Douglas Miller wrote a popular book titled “You Can’t Do Business With Hitler”. It was in the top 10 non-fiction bestseller list for 1941. The remarkable thing about this book was that it detailed a step by step plan for removing Hitler, and that actual events the followed this exactly. This was not entirely coincidence; Roosevelt read a copy and then publicly recommended that the country read it – before Pearl Harbor. Miller subsequently worked for Donovan at the OSS.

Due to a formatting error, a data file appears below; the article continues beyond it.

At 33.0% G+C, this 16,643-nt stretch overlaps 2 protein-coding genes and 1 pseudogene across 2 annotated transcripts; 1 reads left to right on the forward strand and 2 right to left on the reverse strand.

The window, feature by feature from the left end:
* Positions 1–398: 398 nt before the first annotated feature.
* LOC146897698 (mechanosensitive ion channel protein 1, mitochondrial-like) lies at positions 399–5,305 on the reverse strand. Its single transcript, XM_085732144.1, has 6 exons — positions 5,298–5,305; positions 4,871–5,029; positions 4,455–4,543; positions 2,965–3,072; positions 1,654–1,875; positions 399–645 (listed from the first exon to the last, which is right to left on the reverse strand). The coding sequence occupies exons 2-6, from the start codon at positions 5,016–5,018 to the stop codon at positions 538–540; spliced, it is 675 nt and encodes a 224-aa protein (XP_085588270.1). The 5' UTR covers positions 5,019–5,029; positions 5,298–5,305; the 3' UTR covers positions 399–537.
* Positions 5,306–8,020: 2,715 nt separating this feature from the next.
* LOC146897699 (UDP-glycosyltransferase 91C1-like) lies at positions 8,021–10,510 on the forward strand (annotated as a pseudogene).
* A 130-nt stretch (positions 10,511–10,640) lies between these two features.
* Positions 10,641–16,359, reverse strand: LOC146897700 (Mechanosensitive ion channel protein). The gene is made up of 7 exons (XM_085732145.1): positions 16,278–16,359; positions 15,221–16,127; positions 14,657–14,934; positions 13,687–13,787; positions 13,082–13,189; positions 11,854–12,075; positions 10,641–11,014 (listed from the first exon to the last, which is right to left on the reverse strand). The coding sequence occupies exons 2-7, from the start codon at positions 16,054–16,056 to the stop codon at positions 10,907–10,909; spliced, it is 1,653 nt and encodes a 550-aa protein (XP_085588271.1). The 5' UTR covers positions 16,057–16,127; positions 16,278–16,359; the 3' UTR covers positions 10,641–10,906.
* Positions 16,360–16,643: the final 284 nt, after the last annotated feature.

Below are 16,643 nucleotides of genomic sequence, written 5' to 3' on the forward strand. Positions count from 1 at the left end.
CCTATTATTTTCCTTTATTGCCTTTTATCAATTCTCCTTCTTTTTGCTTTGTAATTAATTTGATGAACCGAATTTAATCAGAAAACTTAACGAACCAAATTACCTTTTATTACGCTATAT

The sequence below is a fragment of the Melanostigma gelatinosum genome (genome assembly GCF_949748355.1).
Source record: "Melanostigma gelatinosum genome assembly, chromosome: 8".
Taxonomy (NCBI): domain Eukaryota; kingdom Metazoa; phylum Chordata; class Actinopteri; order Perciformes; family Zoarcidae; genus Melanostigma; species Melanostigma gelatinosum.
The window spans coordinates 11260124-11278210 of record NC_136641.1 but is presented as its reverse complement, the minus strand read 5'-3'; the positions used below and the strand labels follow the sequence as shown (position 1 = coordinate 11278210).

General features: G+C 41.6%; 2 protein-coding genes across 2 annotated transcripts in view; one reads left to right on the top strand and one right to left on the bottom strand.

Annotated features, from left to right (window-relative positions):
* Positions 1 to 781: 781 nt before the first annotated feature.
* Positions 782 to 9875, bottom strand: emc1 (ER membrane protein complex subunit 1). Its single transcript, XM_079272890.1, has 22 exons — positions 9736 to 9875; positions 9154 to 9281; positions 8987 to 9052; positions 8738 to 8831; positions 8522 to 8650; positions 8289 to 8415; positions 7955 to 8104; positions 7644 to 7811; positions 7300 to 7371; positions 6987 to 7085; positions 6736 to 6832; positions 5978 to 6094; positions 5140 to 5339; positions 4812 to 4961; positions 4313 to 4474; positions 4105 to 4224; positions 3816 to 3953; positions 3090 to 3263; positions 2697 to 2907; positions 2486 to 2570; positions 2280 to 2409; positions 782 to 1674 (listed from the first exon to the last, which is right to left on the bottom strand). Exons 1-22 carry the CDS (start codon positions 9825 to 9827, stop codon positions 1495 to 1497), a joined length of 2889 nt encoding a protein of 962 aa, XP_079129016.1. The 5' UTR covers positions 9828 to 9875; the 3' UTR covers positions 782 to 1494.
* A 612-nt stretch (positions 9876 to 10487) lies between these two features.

Roosevelt was so far unsuccessful in provoking war in the Atlantic. So he turned to Japan, which had signed a treaty of mutual support with Germany. For most of 1940 and 1941 Roosevelt provoked Japan. Toughill does not go so far as to claim that Roosevelt knew of Pearl Harbor in advance, but he does state unequivocally that war with Japan was a goal. The reason, again, was to draw Germany into a war. Late in 1941 it was becoming clear that war with Japan would be achieved, but it was not clear that Germany would declare war the US as a result. Using the psychological insights compiled by Donovan, Roosevelt made his move three days before Pearl Harbor. It was determined that Hitler would never allow war to be declared on him; if there was going to be a war, Hitler would be the one to declare it. Since the late 1930’s General George Marshall had, on Roosevelt’s orders, been preparing for an invasion of Germany. The detailed plans had been drawn up, with an invasion date of 1943. Only 5 copies existed. Yet somehow, a copy was delivered to Senator Wheeler, a staunch isolationist, who promptly leaked it to the press. “US plans 1943 invasion of Germany” ran the headlines. Hitler was furious for days. And it was in this condition that he was informed that Japan had declared war on the United States. Now the terms of the treaty did not oblige Germany to declare war, but Hitler had been provoked beyond the point of reason, and true to the psychological profile, went to the Reichstag the next day to deliver his declaration of war on the United States. The clapping was polite, but restrained. Roosevelt had finally succeeded at phase one: the United States was at war with Hitler’s Germany.